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Myths about vanilla JavaScript

Over the years, I’ve seen a lot of the same myths about vanilla JS pop up over-and-over again. Today, I wanted to debunk a few them.

Let’s dig in!

Myth 1: Vanilla JS doesn’t scale

Oh no? It powers every single library and framework you use that allegedly does scale.

Often, people who say this don’t mean, “can’t handle lots of requests/operations,” but actually mean, “it’s harder to use on teams because it’s so open-ended.” And that’s fair!

But that doesn’t mean it doesn’t scale. That means you need to establish some conventions.

Which brings us to our next one…

Myth 2: Libraries provide structure that vanilla JS lacks

JavaScript is a very flexible language.

You can run it in the browser and on the server. For any task you want to accomplish, there are usually at least two or three approaches you can use, often more, with no one obvious choice.

But that’s also why coding conventions and style guides exist.

Those are important even if you use a library, because libraries also have multiple ways to do things. With Vue, you can use the Options or Composition API. With React, you have to decide between hooks and classes. There are big decisions with either about where state should live.

Libraries absolutely add some structure. They also introduce numerous other decisions you need to make.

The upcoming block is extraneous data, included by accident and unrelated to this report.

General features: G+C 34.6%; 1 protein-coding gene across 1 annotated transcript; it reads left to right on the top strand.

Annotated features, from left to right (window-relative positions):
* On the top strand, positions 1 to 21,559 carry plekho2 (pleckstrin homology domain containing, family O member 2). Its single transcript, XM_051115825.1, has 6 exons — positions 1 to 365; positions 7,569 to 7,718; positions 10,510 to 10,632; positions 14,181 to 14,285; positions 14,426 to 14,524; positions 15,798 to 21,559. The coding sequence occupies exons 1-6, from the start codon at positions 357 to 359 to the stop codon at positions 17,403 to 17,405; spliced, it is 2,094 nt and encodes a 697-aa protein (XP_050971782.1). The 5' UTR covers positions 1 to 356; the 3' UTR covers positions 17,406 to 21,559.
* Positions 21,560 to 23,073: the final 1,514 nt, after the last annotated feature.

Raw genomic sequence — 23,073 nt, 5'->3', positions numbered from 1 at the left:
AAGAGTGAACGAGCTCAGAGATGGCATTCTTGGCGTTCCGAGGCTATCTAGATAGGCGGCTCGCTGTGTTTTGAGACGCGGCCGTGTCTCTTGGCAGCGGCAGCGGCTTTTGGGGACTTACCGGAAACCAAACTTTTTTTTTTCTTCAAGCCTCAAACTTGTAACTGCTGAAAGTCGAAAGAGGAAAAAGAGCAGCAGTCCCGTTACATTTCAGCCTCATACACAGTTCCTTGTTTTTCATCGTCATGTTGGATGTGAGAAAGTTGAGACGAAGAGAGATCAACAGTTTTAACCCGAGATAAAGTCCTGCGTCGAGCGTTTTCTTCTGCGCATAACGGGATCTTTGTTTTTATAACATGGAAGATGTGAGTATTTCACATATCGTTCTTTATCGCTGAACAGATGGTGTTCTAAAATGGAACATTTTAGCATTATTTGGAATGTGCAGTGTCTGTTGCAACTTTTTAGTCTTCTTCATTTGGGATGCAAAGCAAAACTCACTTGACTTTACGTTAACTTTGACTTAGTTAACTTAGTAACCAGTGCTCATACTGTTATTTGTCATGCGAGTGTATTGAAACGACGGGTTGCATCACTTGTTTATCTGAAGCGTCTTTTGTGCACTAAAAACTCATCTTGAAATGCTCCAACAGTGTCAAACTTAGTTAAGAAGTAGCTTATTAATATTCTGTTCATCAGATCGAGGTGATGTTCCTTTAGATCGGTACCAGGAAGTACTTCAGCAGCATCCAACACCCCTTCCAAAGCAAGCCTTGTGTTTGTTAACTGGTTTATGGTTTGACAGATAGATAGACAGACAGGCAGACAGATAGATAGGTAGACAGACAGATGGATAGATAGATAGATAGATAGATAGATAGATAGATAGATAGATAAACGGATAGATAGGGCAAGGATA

Myth 3: Vanilla JS is slow

This one is, frankly, befuddling.

Vanilla JS isn’t just not slow. It’s orders of magnitude faster than using a library.

I’ve seen this myth appear in a few different ways. I once had someone argue passionately that React is faster than vanilla JS because it uses a virtual DOM and “the real DOM is slow.” Thing is, after figuring out what needs to change via the virtual DOM, React still needs to modify the actual DOM.

The other day, I saw someone arguing that vanilla JS is slow because “loading lots of UMDs is slow.”

A UMD is a wrapper you can put around your JavaScript to make it compatible with module loaders like Common JS while still letting it run directly in the browser.

But nothing about UMDs are inherently slow. Loading lots of scripts with a module loader can be slow, but that’s a library problem, not a vanilla JS problem.

Myth 4: Vanilla JS means writing everything from scratch


I use helper functions and small libraries all the time. A lot of very talented people have done a lot of great work to make the web faster, safer, and easier to build. Stand on their shoulders!

Vanilla JS as an ethos is more about avoiding big lock-in ecosystems that become a core dependency for everything else you do.

A lot of the more popular tools on the web do a few really great things you need… and a bunch of stuff you don’t. We make users pay a tax for our ease-of-development in the form of more data usage and slower sites.

Vanilla JS means using just enough code. Nothing more. Nothing less.

Why do these myths persist

I honestly think a lot of it has to do with marketing nonsense from big libraries.

It may start off as a conference talk about some specific situations where using a library for a task is faster, better, or easier than using vanilla JS. Then that gets distilled into more general marketing copy.

Then that marketing copy gets repeated as a simple truism enough times that people start parroting it without context.